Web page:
York & Bradford, England
Can’t say I had the best start to the day. For about the millionth time, Danny had a perfectly hot, strong shower while mine was the complete opposite. I honestly don’t know how this keeps happening. Then I got stuck with the job of filling the car with water, a chore that usually takes five minutes. At this campsite though, it involved climbing over a wire fence, filling up a water bucket from a trickling tap, scaling back over the wire fence and pouring the meagre amount into the car. After half an hour, I was over it.
The next four and half hours were spent driving to York. The weather constantly alternated between sunny, clear skies and dense haze, although I don’t think I missed much when the views were limited - green fields with hedge borders get a little mundane after a while. When we finally arrived, York was covered with a fog so thick that it looked like night-time at 4 p.m. (although it does become dark at 5 p.m. now, so there really isn't much difference).
Walking into the city after parking the car, we passed four pubs within 100 metres. Danny immediately declared how much he loves York. Bypassing all of these, we continued on to another bar called The Stone Roses (named after the band, which Danny thought was the cooleset thing ever). It turned out to be what we would call a bogan pub in Australia (maybe uncultured or uncivilised would be more refined terms), but I was happy just to be out of the cold. We had a couple of drinks, hung out with the locals, but didn't see any reason to stick around long. On our way back to the car we detoured via another bar, which was a bit more upscale with a slightly older clientele. Although these weren't my sort of drinking spots, Danny couldn't have been happier – he has already made plans to move back to the UK.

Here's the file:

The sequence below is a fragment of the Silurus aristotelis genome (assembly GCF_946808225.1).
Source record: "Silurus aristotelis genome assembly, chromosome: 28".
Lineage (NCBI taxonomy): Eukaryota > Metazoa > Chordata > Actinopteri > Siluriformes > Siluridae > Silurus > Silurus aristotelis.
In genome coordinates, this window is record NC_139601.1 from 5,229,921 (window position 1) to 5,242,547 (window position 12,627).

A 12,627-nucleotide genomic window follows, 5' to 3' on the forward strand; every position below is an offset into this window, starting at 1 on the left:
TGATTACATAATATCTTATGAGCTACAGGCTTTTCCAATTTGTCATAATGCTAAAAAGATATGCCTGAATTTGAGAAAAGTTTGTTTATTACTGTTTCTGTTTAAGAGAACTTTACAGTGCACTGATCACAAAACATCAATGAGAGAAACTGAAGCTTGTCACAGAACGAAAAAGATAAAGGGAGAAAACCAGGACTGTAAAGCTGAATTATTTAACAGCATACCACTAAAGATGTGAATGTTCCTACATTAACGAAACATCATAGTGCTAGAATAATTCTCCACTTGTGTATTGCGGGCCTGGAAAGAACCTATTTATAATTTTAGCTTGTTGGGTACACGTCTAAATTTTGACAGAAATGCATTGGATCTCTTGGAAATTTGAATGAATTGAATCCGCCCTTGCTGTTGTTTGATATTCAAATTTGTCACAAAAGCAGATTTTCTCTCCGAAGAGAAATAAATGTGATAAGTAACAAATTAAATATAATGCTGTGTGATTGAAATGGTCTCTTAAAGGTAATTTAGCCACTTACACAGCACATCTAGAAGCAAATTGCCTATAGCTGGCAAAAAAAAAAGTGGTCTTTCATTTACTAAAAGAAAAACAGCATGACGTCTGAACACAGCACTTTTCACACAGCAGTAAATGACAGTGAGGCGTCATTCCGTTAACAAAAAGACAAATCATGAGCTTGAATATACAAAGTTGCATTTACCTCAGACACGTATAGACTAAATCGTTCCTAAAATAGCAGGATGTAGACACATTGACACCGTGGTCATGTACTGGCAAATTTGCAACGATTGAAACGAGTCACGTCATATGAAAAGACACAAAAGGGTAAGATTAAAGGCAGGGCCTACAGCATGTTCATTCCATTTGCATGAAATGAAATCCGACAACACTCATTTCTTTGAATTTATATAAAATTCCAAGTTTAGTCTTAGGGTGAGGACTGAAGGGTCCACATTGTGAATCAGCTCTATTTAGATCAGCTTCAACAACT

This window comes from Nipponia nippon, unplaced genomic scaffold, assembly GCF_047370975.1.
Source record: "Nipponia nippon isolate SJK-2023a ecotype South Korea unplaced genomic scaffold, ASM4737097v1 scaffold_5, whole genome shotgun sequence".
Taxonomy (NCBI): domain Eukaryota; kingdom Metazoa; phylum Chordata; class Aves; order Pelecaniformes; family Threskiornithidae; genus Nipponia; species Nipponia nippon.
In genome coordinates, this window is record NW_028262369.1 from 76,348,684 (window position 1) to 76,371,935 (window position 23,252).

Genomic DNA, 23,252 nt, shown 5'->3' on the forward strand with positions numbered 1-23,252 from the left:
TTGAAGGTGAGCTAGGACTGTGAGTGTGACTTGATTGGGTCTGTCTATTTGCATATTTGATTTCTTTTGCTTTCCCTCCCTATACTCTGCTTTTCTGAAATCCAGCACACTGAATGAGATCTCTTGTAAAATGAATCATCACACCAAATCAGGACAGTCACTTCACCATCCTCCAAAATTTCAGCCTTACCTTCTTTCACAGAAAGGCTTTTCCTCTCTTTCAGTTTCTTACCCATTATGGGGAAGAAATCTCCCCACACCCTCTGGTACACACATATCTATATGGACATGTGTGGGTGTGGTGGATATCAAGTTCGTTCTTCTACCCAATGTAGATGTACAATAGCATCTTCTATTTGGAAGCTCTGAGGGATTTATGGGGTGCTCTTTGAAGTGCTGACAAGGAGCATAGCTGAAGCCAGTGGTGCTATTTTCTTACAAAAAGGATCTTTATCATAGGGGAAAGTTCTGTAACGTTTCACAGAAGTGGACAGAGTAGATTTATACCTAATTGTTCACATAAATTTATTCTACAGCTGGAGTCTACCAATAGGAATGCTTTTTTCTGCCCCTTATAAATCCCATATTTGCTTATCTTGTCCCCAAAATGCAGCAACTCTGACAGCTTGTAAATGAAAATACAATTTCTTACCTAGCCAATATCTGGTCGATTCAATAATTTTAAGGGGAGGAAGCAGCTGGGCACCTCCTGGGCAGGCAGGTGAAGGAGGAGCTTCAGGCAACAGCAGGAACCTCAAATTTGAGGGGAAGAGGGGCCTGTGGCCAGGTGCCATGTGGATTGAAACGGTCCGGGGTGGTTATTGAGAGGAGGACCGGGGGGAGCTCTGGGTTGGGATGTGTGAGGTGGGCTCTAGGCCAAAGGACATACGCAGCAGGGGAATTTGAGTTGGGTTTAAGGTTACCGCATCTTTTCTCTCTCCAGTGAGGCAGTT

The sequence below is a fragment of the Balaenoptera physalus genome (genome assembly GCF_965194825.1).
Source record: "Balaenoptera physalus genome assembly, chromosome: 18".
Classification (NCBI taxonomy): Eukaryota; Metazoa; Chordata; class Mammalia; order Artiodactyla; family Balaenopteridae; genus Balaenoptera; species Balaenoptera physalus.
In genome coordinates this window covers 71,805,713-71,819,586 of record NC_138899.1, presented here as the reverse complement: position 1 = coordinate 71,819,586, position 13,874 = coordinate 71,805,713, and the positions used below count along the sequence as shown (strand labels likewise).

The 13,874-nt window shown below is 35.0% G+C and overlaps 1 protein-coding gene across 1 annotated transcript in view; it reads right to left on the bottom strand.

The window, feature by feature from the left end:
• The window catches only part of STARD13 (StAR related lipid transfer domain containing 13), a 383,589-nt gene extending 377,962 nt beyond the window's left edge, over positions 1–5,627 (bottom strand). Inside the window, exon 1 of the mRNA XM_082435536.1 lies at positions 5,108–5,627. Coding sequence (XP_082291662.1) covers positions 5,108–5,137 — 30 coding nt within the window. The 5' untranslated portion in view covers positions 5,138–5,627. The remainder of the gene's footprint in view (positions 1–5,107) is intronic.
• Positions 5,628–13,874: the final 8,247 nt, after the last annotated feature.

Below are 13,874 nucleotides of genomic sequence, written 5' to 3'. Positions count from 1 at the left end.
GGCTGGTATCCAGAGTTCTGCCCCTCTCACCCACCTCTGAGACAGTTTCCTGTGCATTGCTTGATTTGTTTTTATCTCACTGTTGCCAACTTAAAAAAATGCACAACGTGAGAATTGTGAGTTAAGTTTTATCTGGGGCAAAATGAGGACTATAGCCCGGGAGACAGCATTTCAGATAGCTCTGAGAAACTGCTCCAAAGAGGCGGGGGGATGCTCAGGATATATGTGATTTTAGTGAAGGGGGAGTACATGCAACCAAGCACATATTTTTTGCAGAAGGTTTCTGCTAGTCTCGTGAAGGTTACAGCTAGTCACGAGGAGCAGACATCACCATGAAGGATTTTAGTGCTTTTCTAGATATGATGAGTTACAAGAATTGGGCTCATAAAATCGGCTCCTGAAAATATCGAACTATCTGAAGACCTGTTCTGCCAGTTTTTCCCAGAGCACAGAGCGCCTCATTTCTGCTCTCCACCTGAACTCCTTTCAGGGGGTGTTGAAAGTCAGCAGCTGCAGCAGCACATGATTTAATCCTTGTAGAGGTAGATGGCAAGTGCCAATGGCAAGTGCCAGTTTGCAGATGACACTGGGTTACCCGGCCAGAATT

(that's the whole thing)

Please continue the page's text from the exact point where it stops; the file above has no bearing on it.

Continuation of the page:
The stars aligned for us the next day and everything seemed to work out in our favour. We had the unpleasant task of getting a roadworthy (MOT) for our van, which we had booked several days ago. This caused us quite a bit of concern, as we didn't know how much we had to repair, how long this would take and how much it would cost. With no clue as to how the process worked, we asked the mechanic for an estimated time frame for completing the MOT test (thinking it would be hours). His response: 45 minutes. This was the first piece of good news.
Forty-five later we returned to find out the results. There were a few things that needed fixing, but they were all relatively minor (amazingly, having an exhaust pipe is not required for the MOT). Second piece of good news. We asked if there was anywhere nearby that could assist us, and he pointed in the direction of an auto repair store only a few doors down. After explaining our situation and the slight hurry we were in to this second mechanic, he said he could probably fit us in today. Third piece of good news. So we left the van with him and walked into the middle of the city.